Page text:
Objective: To estimate the incidence and prevalence of NMO in a

Ph.D. Student: Nasrin Asgari M.D.
Enrolment : 1 November 2008
Project Title : Epidemiological, clinical and immunological aspects of neuromyelitis optica (NMO)
Supervisors : Professor Kirsten Ohm Kyvik, M.D., Ph.D., MPM, Head of Institute for Regional
Health Services Research, University of Southern Denmark (SDU), Professor Trevor
Owens, Ph.D. Institute of Molecular Medicine,SDU, Professor Jørgen Frøkiær, M.D.
co-head of the consortium on aquaporins at University of Aarhus , Egon Stenager,
M.D. Head of The Multiple Sclerosis Clinic of Southern Jutland (Sønderborg, Vejle,
Esbjerg hospitals).
Collaborator: Søren Lillevang M.D., Ph.D., Department of Clinical Immunology Odense
University Hospital
: Institute of Regional Health Services Research
Abstract represents the epidemiological/clinical part of the project.
Background: Epidemiological studies have suggested ethnicity-based prevalence differences of
neuromyelitis optica (NMO). Limited knowledge still exists of the prevalence of NMO in
Caucasians (1).
Objective: To estimate the incidence and prevalence of NMO in a predominantly Caucasian
population, to describe the clinical presentations of NMO in this population.
Methods: Clinical data from patients with multiple sclerosis (MS), optic neuritis (ON), acute
transverse myelitis (TM) and NMO diagnosed 1998 - 2008 were obtained from the four Neurology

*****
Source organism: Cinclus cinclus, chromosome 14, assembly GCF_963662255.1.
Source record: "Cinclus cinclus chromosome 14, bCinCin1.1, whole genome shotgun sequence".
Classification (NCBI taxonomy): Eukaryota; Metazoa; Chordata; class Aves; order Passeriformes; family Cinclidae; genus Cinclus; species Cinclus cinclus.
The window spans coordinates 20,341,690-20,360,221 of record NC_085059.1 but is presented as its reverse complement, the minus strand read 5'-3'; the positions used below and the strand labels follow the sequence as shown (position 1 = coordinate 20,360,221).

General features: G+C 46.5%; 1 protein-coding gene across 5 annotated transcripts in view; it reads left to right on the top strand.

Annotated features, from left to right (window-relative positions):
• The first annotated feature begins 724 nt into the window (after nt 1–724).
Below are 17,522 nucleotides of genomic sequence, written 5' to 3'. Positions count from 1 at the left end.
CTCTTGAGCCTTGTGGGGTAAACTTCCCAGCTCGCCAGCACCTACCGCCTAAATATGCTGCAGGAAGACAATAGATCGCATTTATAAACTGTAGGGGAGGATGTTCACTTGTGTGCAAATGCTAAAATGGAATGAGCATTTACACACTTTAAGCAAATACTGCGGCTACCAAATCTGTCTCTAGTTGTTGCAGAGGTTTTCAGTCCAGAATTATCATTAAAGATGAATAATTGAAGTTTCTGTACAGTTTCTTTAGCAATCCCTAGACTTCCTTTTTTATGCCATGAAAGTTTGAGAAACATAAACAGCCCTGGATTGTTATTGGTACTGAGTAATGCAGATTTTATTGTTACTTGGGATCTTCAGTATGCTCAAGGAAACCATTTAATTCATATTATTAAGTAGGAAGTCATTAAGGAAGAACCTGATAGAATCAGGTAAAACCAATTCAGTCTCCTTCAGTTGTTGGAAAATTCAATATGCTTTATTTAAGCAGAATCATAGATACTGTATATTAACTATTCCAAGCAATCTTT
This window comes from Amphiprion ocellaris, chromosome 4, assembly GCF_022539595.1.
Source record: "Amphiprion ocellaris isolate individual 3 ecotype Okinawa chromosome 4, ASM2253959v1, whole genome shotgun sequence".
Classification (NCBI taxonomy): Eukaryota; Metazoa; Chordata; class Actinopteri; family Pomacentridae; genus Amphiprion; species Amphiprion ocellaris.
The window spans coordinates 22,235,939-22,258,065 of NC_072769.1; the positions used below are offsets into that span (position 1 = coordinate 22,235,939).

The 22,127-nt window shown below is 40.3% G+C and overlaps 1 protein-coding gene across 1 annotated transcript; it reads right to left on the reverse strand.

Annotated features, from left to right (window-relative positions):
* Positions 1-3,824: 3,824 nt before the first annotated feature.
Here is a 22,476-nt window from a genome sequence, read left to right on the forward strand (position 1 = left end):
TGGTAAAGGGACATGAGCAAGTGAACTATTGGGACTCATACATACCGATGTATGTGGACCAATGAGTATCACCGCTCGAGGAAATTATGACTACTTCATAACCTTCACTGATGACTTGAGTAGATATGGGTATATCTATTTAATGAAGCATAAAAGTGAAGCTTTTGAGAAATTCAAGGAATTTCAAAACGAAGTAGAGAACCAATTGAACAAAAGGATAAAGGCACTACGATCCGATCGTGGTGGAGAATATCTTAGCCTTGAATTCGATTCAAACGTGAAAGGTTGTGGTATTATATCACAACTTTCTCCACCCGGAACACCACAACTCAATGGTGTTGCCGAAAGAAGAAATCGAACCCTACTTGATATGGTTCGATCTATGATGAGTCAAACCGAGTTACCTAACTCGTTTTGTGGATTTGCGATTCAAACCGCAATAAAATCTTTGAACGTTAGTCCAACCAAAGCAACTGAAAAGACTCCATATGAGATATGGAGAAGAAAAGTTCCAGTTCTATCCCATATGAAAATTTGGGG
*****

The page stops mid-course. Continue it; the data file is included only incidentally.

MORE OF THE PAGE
and three Ophthalmology Departments in The Region of Southern Denmark. The patient material
was cross-checked with information from The Danish National Patient Registry. Patients were
included based on: 1) one or more episodes of ON and/or TM and 2) an initial brain MRI that was
not diagnostic for MS. The Wingerchuck 2006 criteria(2) were used for NMO diagnosis. An
immunofluorescence assay was used to determine aquaporin-4 (AQP-4) antibodies. The diagnosis
of NMO was initially made clinically without knowledge of AQP4 antibody results and vice versa.
Results: 477 patients were evaluated, 163 with MS, TM and ON fulfilled the inclusion criteria, 42
(26.6%) qualified for the diagnosis of NMO 26/42 (62.0%) were AQP4 antibody positive. All
except one were Caucasians with a female:male ratio was 2.8: 1, mean age at onset was 35.6 years
(range 15–64 years). The clinical presentation was heterogeneous including TM, longitudinal
extensive TM, ON and brainstem syndromes. The yearly incidence rate of NMO in the population
was estimated at 0.4 per 105 person-years and the prevalence was 4.4 per 105.
Conclusions: An unexpectedly common occurrence of NMO was observed in a Caucasian
Reference List
(1) Asgari N, Owens T, Frokiaer J, Stenager E, Lillevang ST, Kyvik KO. Neuromyelitis optica (NMO) - an
autoimmune disease of the central nervous system (CNS). Acta Neurol Scand 2010 Sep 29.
(2) Wingerchuk DM, Lennon VA, Pittock SJ, Lucchinetti CF, Weinshenker BG. Revised diagnostic criteria for
neuromyelitis optica. Neurology 2006 May 23;66:1485-1489.
Keywords: Neuroscience, Clinical Research